The total number of positive cases is expected to grow because some test results are still pending, the head of the military health service, Maryline Gygax Genero, told a Senate hearing Friday.
Among those infected are two of four U.S. sailors serving on the Charles de Gaulle as part of the U.S. Navy’s Personnel Exchange program.
Those infected represent more than a third of the 2,300 military personnel aboard the Charles de Gaulle and its escort ships.
Gygax Genero says twenty people on the aircraft carrier have been hospitalized, including one in intensive care.
Two investigations are under way into the virus outbreak on the ship.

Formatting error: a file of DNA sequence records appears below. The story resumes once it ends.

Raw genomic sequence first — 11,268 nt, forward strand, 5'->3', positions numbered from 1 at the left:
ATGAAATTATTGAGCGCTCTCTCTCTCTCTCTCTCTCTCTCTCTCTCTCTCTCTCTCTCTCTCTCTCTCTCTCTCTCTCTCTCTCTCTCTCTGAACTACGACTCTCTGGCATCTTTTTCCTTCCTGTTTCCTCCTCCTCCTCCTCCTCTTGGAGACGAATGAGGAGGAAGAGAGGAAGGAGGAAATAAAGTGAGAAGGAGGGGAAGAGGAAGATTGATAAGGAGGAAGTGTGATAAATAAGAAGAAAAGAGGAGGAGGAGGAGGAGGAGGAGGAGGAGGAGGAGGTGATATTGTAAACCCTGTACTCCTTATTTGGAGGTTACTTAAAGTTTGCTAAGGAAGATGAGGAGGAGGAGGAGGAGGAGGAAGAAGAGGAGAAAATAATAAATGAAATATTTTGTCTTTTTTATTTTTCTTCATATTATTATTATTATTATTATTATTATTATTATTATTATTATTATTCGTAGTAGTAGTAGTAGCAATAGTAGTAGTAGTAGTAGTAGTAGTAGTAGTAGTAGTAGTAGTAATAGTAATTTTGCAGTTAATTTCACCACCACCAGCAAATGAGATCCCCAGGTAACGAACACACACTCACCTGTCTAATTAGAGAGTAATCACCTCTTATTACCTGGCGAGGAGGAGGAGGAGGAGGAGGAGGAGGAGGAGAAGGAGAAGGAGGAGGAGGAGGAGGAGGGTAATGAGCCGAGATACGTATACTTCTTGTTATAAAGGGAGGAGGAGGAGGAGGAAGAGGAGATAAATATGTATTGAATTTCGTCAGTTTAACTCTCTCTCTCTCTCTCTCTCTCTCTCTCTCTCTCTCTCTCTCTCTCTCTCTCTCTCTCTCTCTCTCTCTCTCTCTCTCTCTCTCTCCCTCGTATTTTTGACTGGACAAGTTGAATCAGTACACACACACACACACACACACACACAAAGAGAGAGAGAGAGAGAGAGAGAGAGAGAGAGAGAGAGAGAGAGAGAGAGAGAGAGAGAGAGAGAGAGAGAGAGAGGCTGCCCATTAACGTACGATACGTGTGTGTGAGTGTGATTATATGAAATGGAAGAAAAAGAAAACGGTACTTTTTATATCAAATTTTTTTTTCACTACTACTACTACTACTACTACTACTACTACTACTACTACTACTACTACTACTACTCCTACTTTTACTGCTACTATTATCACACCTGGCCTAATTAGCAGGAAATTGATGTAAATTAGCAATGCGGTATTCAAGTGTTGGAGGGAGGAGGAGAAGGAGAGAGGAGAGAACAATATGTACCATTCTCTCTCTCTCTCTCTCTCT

MADRID — An epidemiologist on Spain’s top advisory panel for the coronavirus says it will take at least six months to gather data that shows the real global death rate of the pandemic.
Hermelinda Vanaclocha is in charge of health vigilance for the Spanish Valencia region. She warns Spain “remains in the epidemic stage,” despite the arc of contagion plateauing in recent weeks.
Vanaclocha says mortality rates will reflect deaths recorded with an international standard that requires a doctor to certify every death. The coronavirus morbidity rates, or the prevalence of disease, are proving to be vastly different among countries and difficult to compare.
In Spain, a decentralized model has resulted in 17 different health systems for as many regions. It’s more effective in planning assistance on the ground but lacking in unity for the national reporting of statistics. Vanaclocha says years of austerity have undermined the systems for gathering information and much of the public health system.